On the advisory front, I’ve been a little surprised by Penny’s lack of real detail on the fiscal/economic front. I would have expected her to have shown a bit more concrete thinking on the growth agenda. She’s being advised by Gerard Lyons, who at one stage was seen as a credible contender for Governor of Bank of England after Mark Carney.

I don’t wish the above to look as though I am jumping on the ‘get Penny bandwagon’. It’s just that having risen so spectacularly at the end of last week, the wheels seem to equally quickly be coming off the bus. I have to admit that I’m sceptical of over-hyping the use of ‘dark arts’. The problem with the furore about her views on trans’ rights and today’s story that she met the Muslim Council for Britain is that (a) she does seem to have previously held a position on self-identification that the Party just won’t wear, and (b) she did by her own tweet confirm she, well, met them.

So, the two “favourites” remain Rishi and Liz. There is no doubt at all that each camp will have been doing ‘due diligence’ on the other; the only question being when the material is deployed for maximum effect (read: damage).

Of course, there are some ‘true believers’ in each of the camps. But the reality is most of the Party are trying to game the least-worst option. In any number of Tory WhatsApp groups and exchanges over the weekend, the phrase ‘end of days’ is one appearing time and again. An ex-minister I spoke to over the weekend told me “Now we’ve gotten rid of Boris, none of it’s good. But it was a Hobson’s choice that he had to go”.

It was always going to be a Herculean task for the Conservatives to win a fifth term in 2024. To channel Boris, it’s a very real possibility the Party will make it a Sisyphean one by spending the summer tearing itself apart.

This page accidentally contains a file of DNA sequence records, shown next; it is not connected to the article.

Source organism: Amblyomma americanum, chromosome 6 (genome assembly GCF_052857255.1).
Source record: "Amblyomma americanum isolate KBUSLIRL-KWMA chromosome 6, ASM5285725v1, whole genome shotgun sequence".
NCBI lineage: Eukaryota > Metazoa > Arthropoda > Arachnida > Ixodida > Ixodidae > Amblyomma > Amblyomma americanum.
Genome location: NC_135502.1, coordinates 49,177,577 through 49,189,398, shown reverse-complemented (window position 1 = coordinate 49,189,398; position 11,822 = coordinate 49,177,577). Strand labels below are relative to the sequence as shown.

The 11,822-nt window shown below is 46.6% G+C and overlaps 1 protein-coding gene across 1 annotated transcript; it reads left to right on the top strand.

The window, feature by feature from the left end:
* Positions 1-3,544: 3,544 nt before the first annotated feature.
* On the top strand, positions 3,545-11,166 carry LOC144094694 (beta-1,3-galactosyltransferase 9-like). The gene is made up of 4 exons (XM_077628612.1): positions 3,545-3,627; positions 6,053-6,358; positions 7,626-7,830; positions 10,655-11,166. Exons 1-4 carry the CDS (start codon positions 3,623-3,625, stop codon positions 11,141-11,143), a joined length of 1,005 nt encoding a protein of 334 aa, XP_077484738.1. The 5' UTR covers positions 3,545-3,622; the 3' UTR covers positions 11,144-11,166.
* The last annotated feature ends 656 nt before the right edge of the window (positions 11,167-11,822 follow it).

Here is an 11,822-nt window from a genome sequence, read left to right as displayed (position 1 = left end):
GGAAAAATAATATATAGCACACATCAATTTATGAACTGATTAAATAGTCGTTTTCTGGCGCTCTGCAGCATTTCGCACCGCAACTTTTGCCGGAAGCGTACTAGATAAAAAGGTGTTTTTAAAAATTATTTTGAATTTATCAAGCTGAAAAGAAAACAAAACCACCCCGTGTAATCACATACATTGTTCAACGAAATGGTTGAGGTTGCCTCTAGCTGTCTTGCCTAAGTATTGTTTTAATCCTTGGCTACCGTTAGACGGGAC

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Sunak V Truss – A Defining Contest For The Modern Conservative Party

And then there were two. In the final round of the Conservative leadership contest, Boris Johnson’s longest serving Chancellor, Rishi Sunak, faces the current Foreign Secretary, Liz Truss.

During the early phase of the Conservative leadership contest, there was a lot of talk about the need for a clean break with the past. Indeed, for one day last week at Westminster there was almost an assumption that Penny Mourdant would be the next Prime Minister. That was before her indifferent performances in the TV debates and the onslaughts from other camps, including the stridently pro-Truss Daily Mail. In the end, the MPs chose the two most experienced and best known candidates.

There is though, a significant twist. In this topsy turvy contest, Truss is running as the ‘change’ candidate even though she is the longest-serving minister in the cabinet. During a remarkable interview on the Today programme this morning, she argued that there had been a misplaced economic consensus for twenty years, thereby distancing herself from the policies of the Conservative governments since 2010. Her big pitch is for tax cuts to be implemented from “day one”. Specifically, she would reverse the National Insurance rise and the planned increases in Corporation Tax. Her belief, not widely shared amongst economists, is that such a move would trigger economic growth and avoid a recession. She also claims that the tax cuts would reduce inflation, whereas Sunak has argued repeatedly that the opposite would happen. Inflation would rise.